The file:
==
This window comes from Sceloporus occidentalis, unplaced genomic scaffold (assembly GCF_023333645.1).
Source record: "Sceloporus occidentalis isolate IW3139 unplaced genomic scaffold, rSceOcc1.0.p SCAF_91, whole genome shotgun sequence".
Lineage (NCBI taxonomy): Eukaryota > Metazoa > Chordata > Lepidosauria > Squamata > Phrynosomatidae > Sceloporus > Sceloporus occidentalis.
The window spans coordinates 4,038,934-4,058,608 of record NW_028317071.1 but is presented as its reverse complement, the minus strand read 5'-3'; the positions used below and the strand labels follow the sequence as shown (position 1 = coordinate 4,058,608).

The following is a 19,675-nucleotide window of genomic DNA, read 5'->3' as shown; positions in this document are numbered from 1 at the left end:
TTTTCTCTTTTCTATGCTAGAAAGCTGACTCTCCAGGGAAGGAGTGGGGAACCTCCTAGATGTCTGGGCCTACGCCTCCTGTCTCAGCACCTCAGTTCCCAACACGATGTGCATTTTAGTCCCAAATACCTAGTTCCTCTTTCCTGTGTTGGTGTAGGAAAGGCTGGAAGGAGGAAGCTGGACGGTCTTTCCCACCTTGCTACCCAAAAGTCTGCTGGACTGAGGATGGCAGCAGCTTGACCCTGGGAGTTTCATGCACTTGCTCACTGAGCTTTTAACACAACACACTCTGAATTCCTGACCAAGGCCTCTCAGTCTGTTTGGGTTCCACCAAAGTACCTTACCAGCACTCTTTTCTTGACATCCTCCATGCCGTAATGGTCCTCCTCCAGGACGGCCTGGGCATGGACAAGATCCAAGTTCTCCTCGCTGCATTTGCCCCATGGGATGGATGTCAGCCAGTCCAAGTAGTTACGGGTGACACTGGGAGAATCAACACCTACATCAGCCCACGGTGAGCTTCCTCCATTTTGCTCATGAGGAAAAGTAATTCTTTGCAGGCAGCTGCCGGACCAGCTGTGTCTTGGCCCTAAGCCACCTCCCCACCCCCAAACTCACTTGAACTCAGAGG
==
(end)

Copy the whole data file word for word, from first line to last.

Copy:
This window comes from Sceloporus occidentalis, unplaced genomic scaffold (assembly GCF_023333645.1).
Source record: "Sceloporus occidentalis isolate IW3139 unplaced genomic scaffold, rSceOcc1.0.p SCAF_91, whole genome shotgun sequence".
Lineage (NCBI taxonomy): Eukaryota > Metazoa > Chordata > Lepidosauria > Squamata > Phrynosomatidae > Sceloporus > Sceloporus occidentalis.
The window spans coordinates 4,038,934-4,058,608 of record NW_028317071.1 but is presented as its reverse complement, the minus strand read 5'-3'; the positions used below and the strand labels follow the sequence as shown (position 1 = coordinate 4,058,608).

The following is a 19,675-nucleotide window of genomic DNA, read 5'->3' as shown; positions in this document are numbered from 1 at the left end:
TTTTCTCTTTTCTATGCTAGAAAGCTGACTCTCCAGGGAAGGAGTGGGGAACCTCCTAGATGTCTGGGCCTACGCCTCCTGTCTCAGCACCTCAGTTCCCAACACGATGTGCATTTTAGTCCCAAATACCTAGTTCCTCTTTCCTGTGTTGGTGTAGGAAAGGCTGGAAGGAGGAAGCTGGACGGTCTTTCCCACCTTGCTACCCAAAAGTCTGCTGGACTGAGGATGGCAGCAGCTTGACCCTGGGAGTTTCATGCACTTGCTCACTGAGCTTTTAACACAACACACTCTGAATTCCTGACCAAGGCCTCTCAGTCTGTTTGGGTTCCACCAAAGTACCTTACCAGCACTCTTTTCTTGACATCCTCCATGCCGTAATGGTCCTCCTCCAGGACGGCCTGGGCATGGACAAGATCCAAGTTCTCCTCGCTGCATTTGCCCCATGGGATGGATGTCAGCCAGTCCAAGTAGTTACGGGTGACACTGGGAGAATCAACACCTACATCAGCCCACGGTGAGCTTCCTCCATTTTGCTCATGAGGAAAAGTAATTCTTTGCAGGCAGCTGCCGGACCAGCTGTGTCTTGGCCCTAAGCCACCTCCCCACCCCCAAACTCACTTGAACTCAGAGG